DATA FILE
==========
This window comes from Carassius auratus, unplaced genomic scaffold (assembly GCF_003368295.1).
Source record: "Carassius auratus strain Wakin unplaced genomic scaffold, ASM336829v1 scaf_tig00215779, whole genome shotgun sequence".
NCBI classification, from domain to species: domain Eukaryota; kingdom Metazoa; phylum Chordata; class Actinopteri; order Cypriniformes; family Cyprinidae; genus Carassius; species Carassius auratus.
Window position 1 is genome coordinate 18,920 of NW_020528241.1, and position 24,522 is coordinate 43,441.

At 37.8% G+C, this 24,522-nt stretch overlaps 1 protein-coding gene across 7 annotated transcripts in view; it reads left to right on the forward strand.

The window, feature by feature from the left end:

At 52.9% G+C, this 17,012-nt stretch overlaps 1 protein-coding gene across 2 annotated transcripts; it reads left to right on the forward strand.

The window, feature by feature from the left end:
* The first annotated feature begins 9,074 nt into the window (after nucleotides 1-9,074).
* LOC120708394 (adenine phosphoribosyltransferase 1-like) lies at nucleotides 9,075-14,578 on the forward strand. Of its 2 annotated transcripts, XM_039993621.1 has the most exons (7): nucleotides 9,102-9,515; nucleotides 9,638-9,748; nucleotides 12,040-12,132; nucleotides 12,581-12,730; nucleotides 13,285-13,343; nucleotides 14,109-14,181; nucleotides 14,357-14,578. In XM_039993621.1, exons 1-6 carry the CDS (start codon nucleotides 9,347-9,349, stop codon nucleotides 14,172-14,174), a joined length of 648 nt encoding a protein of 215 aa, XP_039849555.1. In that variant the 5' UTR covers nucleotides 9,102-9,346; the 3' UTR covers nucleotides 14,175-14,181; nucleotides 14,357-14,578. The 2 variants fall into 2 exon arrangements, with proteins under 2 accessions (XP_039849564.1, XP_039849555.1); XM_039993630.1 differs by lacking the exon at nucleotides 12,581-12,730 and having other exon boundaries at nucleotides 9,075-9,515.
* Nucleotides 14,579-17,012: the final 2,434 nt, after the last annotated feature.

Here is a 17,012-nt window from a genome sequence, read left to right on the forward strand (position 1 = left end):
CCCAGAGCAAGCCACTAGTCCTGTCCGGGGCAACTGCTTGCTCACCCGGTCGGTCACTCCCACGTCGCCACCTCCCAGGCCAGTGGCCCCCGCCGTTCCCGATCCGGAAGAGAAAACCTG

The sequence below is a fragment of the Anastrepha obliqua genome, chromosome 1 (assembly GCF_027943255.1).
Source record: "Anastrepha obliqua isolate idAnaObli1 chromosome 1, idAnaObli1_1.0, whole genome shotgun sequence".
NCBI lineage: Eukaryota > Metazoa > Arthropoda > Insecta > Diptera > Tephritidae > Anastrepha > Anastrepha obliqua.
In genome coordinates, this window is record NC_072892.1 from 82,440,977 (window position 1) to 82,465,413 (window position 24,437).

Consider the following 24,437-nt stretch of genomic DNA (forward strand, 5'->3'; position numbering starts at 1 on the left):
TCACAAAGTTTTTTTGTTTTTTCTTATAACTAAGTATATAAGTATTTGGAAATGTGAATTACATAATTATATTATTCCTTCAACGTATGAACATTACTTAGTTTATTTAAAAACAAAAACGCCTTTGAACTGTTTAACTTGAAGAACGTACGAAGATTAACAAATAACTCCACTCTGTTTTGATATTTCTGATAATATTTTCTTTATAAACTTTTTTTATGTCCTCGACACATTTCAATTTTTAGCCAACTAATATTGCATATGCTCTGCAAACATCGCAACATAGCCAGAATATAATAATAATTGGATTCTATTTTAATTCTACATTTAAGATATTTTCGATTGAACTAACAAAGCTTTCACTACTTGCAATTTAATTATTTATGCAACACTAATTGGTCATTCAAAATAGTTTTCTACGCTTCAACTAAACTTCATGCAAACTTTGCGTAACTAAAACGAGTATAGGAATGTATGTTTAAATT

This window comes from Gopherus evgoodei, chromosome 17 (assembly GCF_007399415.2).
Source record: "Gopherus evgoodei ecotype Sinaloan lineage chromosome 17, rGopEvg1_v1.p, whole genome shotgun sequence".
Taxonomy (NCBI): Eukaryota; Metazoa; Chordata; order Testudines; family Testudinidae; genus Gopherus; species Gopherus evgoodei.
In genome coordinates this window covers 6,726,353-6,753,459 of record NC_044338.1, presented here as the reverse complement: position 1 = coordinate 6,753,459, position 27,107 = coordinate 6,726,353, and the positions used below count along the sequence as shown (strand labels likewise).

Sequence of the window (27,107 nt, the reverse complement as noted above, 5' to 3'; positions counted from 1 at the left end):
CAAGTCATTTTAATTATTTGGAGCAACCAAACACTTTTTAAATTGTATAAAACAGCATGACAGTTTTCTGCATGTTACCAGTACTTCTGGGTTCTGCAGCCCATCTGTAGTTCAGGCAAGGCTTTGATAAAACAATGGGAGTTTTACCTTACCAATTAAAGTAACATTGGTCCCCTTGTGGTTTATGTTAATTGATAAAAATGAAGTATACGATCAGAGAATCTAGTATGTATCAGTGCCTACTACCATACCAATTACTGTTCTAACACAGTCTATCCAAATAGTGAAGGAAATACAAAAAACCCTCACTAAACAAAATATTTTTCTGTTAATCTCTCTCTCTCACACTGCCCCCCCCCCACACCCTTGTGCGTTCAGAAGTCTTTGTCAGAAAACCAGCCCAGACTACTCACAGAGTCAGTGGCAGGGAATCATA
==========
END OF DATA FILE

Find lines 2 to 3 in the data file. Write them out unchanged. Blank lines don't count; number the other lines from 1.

Source record: "Carassius auratus strain Wakin unplaced genomic scaffold, ASM336829v1 scaf_tig00215779, whole genome shotgun sequence".
NCBI classification, from domain to species: domain Eukaryota; kingdom Metazoa; phylum Chordata; class Actinopteri; order Cypriniformes; family Cyprinidae; genus Carassius; species Carassius auratus.